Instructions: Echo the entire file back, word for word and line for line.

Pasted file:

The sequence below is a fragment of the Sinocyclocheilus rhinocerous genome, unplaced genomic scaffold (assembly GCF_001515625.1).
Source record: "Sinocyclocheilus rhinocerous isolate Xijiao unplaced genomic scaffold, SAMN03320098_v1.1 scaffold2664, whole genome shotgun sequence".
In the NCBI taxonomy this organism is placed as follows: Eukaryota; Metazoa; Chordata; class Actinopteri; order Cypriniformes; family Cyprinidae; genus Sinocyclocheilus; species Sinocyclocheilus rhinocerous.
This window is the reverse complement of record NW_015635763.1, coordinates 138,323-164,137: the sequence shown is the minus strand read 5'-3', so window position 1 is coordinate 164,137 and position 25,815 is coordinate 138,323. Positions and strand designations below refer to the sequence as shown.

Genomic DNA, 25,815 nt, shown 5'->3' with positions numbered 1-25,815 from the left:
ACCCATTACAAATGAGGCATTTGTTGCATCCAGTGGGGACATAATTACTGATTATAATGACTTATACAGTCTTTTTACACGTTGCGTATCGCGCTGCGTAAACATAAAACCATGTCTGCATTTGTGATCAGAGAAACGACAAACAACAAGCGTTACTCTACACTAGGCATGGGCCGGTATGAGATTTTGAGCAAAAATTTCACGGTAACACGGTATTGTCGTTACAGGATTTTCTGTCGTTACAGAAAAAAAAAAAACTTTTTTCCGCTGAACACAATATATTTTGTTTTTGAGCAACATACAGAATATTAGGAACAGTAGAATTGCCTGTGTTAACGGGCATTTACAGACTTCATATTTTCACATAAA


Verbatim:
The sequence below is a fragment of the Sinocyclocheilus rhinocerous genome, unplaced genomic scaffold (assembly GCF_001515625.1).
Source record: "Sinocyclocheilus rhinocerous isolate Xijiao unplaced genomic scaffold, SAMN03320098_v1.1 scaffold2664, whole genome shotgun sequence".
In the NCBI taxonomy this organism is placed as follows: Eukaryota; Metazoa; Chordata; class Actinopteri; order Cypriniformes; family Cyprinidae; genus Sinocyclocheilus; species Sinocyclocheilus rhinocerous.
This window is the reverse complement of record NW_015635763.1, coordinates 138,323-164,137: the sequence shown is the minus strand read 5'-3', so window position 1 is coordinate 164,137 and position 25,815 is coordinate 138,323. Positions and strand designations below refer to the sequence as shown.

Genomic DNA, 25,815 nt, shown 5'->3' with positions numbered 1-25,815 from the left:
ACCCATTACAAATGAGGCATTTGTTGCATCCAGTGGGGACATAATTACTGATTATAATGACTTATACAGTCTTTTTACACGTTGCGTATCGCGCTGCGTAAACATAAAACCATGTCTGCATTTGTGATCAGAGAAACGACAAACAACAAGCGTTACTCTACACTAGGCATGGGCCGGTATGAGATTTTGAGCAAAAATTTCACGGTAACACGGTATTGTCGTTACAGGATTTTCTGTCGTTACAGAAAAAAAAAAAACTTTTTTCCGCTGAACACAATATATTTTGTTTTTGAGCAACATACAGAATATTAGGAACAGTAGAATTGCCTGTGTTAACGGGCATTTACAGACTTCATATTTTCACATAAA